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How to Customize Nginx Web Logs

Web logs are one of the important keys to understanding how HTTP requests work in real life. They’re also a great tool to analyze and debug errors in your online applications.

Nginx offers great login features, and today you will learn how to configure and customize Nginx logs to make them easy to read and understand.

Customizing Nginx Logs with log_format Directive

log_format is the Nginx directive that will allow you to create your own access log configuration using CLF. CLF means “combined log format,” and allows you to combine different types of information that are coming from the HTTP request in one single line.

Example:

log_format combined '$remote_addr - $remote_user [$time_local] '
'"$request" $status $body_bytes_sent '
'"$http_referer" "$http_user_agent"';

Understanding Your CLF Configuration

Consider the following:

log_format is the nginx directive.
combined is the name that you give to this custom log format.
$remote_addr is the IP address of the visitor
$remote_user is the authenticated user (if any)
$time_local is time of the request
$request is the first line of the request
$status is the HTTP status of the request
$body_bytes_sent is the size (in bytes) of server's response
$http_referer is the referrer URL
$http_user_agent detects the user agent used by the client

A real life request logged by this configuration would look like this:

201.217.xx.xx - - [01/Oct/2015:08:46:48 -0400] "HEAD /wp-login.php HTTP/1.1" 200 0 "http://wordpress.com/wp-login.php?redirect_to=http%3A%2F%2Fwordpress.com%2Fwp-admin%2F&reauth=1" "Mozilla/5.0 (X11; Linux x86_64) AppleWebKit/537.36 (KHTML, like Gecko) Chrome/45.0.2454.99 Safari/537.36"

What is This Log Saying?

201.217.xx.xx is the IP address from the visitor.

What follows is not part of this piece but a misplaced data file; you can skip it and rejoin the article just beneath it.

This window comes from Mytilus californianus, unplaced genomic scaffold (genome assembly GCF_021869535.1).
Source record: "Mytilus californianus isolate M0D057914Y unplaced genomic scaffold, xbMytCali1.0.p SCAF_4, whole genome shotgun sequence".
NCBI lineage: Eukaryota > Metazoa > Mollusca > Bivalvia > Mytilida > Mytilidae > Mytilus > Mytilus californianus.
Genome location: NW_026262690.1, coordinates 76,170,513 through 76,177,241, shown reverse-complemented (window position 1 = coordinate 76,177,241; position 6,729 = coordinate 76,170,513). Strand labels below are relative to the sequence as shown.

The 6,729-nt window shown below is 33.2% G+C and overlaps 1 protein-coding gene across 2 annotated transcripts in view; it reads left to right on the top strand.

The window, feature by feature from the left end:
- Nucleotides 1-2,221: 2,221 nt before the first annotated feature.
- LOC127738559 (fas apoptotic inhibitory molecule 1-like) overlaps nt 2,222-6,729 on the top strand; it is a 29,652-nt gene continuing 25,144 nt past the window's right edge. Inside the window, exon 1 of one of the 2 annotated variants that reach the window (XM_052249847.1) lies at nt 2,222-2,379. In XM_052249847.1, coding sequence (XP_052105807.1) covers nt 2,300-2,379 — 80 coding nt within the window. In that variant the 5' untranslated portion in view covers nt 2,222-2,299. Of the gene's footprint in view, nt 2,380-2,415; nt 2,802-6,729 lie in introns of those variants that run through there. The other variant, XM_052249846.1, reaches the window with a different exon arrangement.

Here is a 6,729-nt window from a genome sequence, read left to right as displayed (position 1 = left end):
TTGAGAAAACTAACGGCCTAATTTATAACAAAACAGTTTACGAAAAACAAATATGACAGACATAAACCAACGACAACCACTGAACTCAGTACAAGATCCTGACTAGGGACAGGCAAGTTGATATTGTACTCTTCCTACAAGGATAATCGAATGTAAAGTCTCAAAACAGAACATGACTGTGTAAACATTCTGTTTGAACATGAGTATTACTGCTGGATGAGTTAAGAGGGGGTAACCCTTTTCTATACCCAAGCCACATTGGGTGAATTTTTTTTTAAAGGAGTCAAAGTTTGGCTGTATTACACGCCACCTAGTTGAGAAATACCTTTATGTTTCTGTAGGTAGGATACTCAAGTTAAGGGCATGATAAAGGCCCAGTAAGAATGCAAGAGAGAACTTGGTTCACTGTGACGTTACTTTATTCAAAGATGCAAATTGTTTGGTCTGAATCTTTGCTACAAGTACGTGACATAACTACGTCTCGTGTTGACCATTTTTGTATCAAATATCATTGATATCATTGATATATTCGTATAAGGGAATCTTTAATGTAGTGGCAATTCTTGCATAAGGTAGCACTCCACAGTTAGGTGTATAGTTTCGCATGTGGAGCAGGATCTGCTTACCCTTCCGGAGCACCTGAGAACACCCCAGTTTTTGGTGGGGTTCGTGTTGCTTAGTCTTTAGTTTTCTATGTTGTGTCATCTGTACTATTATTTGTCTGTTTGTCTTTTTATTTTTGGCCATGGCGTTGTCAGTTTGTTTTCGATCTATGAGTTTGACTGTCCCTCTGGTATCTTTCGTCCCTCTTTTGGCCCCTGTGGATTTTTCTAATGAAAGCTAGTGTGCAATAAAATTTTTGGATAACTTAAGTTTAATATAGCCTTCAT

[01/Oct/2015:08:46:48 -0400] is the time of the request.
HEAD /wp-login.php HTTP/1.1 is the first line of the requested URL.
200 is the HTTP status code, which is OK in this case.
http://wordpress.com/wp-login… is the referrer URL
Mozilla/5.0 (X11; Linux x86_64… is the User Agent, from which the request came.

Setting Up the CLF on Nginx

Make sure to place your CLF at the beginning of the http {} block:

http {
log_format myclf '$remote_addr - $remote_user [$time_local] '
'"$request" $status $body_bytes_sent '
'"$http_referer" "$http_user_agent" "$gzip_ratio"';
...
...
}

In this case, “myclf” was used in the log configuration; this will be useful in the next step.

Finally, inside the server {} block, you can define the access log as usual. At the end, add the name of the CLF you created before:

server {
access_log /spool/logs/nginx-access.log myclf;
...
}

Restart Nginx to apply the changes:

service nginx restart

Conclusion

Setting up your own custom web logs is pretty easy. Just make sure to define the CLF in the HTTP block {}, and then call it from the access_log directive inside your server {} block configuration.

You can try different combinations besides the one described here; view Nginx Official docs for CLF.

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profile

Esteban Borges

Linux Geek, Webperf Addict, Nginx Fan. CTO @Infranetworking